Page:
'Fault in Our Stars' Amsterdam Bench Goes Missing
"It's a bit embarrassing, because we do keep good track of them, but it's gone all right," said a city spokesman of the green bench that used to sit on the Leidsdegracht.
AMSTERDAM — The city of Amsterdam isn't quite sure whether to blame fate or human error, but a bench upon which the star-crossed teenage lovers talk and kiss in the hit film The Fault in Our Stars is missing.
The green bench that used to sit on the Leidsdegracht resembles hundreds of others around the city, and its absence went unnoticed for at least a month — probably because someone placed a large flowerpot on the spot.
Suspects in the disappearance include the city itself, which may have simply taken the old bench away for repairs, as well as neighbors unhappy with extra tourist traffic, vandals or even fans wanting to own a small piece of film history.
"It's a bit embarrassing, because we do keep good track of them, but it's gone all right," said city spokesman Stephan van der Hoek.
He said Tuesday the bench will be replaced within weeks, depending on whether the city's works department has a replacement in stock. He said fans of the movie visiting Amsterdam had begun asking where the bench was — perhaps because maps of significant sites from its 2013 filming have begun to circulate.
Another site of interest is the Anne Frank House museum. Contrary to the impressions of some filmgoers, scenes that appear to occur in the museum were actually shot on a stage set. Visitors to the museum can't enter the attic, where the stars also kiss. "We do get visitors asking about the film," said spokeswoman Annemarie Bekker.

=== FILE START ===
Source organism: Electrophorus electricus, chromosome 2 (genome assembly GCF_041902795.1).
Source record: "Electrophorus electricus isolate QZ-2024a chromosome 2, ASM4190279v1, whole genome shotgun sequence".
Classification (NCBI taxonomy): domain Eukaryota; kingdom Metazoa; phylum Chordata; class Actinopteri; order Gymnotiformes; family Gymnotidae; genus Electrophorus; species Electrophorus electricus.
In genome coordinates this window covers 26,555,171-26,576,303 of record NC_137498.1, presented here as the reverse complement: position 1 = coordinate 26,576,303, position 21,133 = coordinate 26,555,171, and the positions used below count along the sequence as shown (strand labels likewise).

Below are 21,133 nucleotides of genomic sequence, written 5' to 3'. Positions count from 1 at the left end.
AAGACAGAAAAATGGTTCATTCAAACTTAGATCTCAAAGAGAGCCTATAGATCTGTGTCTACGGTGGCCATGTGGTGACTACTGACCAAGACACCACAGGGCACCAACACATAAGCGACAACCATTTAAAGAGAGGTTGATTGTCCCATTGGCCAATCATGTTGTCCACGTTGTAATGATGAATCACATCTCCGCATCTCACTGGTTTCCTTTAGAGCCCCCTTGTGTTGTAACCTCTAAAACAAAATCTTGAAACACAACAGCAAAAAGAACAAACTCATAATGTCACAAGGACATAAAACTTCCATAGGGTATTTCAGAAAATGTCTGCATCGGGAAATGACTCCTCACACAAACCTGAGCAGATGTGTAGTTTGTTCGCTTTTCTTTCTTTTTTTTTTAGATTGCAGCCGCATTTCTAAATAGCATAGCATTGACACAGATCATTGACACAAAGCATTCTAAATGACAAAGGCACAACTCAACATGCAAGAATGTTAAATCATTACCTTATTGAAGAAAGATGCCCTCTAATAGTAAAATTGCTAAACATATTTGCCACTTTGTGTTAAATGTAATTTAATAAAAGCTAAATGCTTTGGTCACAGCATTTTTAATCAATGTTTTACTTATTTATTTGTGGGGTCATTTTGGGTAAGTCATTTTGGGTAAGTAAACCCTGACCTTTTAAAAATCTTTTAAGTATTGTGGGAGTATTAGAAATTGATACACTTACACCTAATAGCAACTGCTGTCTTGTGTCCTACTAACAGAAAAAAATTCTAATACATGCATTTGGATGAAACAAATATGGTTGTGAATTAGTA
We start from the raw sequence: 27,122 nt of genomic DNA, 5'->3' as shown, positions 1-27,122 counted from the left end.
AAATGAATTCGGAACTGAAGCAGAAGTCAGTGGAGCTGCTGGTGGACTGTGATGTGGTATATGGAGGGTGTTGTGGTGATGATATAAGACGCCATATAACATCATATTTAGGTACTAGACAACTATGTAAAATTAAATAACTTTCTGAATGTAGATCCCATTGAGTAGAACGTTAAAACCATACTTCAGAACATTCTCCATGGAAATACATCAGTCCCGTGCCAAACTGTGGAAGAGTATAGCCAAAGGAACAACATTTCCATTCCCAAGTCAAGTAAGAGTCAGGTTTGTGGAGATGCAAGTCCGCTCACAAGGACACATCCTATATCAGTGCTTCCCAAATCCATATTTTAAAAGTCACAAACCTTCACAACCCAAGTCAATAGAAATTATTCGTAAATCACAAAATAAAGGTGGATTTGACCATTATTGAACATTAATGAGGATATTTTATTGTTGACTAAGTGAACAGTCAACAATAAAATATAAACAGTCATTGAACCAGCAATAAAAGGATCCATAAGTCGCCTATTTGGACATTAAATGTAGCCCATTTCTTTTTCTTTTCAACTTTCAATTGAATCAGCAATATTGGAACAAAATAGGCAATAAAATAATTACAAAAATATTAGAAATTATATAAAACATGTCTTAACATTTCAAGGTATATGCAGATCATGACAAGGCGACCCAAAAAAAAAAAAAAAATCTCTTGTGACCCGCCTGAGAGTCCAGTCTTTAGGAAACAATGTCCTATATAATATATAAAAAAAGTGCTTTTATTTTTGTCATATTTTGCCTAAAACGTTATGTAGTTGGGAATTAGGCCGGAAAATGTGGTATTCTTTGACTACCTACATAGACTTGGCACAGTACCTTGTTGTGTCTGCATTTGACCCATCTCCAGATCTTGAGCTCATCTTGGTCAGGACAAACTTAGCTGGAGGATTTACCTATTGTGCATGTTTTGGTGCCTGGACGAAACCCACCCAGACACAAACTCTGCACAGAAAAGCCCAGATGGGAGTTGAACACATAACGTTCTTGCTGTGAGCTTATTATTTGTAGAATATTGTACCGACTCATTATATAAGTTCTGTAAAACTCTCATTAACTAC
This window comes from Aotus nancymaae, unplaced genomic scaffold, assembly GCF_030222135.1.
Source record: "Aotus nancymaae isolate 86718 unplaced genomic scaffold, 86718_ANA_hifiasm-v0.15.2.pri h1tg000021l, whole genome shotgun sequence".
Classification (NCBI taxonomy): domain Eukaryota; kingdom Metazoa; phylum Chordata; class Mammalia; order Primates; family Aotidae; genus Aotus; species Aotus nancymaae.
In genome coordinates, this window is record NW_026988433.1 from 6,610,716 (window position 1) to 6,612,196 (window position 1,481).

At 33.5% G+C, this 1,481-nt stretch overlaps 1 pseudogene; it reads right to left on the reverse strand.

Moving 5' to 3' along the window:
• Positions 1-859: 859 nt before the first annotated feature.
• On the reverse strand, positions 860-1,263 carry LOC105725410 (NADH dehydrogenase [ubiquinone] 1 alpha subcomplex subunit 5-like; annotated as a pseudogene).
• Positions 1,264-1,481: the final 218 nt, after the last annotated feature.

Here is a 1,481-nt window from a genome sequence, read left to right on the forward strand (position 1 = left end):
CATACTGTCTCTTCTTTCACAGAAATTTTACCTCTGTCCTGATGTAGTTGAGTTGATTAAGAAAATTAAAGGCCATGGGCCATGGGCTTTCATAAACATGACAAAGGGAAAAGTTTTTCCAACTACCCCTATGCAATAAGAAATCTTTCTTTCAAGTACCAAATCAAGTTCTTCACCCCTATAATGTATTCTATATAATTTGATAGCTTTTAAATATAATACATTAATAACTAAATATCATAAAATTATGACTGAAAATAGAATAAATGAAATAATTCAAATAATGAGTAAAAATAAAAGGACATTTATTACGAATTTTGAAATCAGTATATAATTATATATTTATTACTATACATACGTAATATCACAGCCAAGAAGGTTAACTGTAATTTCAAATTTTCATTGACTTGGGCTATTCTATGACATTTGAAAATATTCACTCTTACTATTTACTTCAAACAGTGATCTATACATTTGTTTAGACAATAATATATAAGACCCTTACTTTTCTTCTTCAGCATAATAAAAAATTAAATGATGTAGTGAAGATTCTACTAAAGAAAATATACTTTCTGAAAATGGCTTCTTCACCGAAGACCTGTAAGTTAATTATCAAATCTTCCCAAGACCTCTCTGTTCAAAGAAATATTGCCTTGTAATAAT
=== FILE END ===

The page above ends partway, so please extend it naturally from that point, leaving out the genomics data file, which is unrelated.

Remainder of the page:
The big-screen adaptation of the John Green novel features Shailene Woodley, Ansel Elgort, Nat Wolff, Laura Dern, Sam Trammell and Willem Dafoe. Released in early June, the romantic drama has grossed more than $195 million worldwide.
Woodley previously said that she found filming on location in Amsterdam romantic because of the unexpected fog, and Elgort called it "a magical experience." Green, who wrote part of the book in Amsterdam, told THR that he chose the Anne Frank House museum because "Anne Frank is another person who died young due to circumstances that were well outside of her control, and also because it has become this place of silent reverence — people are hushed in that museum.... For Hazel and Gus, it's a very different place, because it's a place where a person was alive."
City spokesman Van der Hoek said that his best guess is that neighbors chipped in to buy the flowerpot — a frequent occurrence in Amsterdam. But he figures the bench itself was probably taken away intentionally, as there are no marks on the ground suggesting it was violently wrenched from its spot.
"Keep your eyes on eBay," he quipped.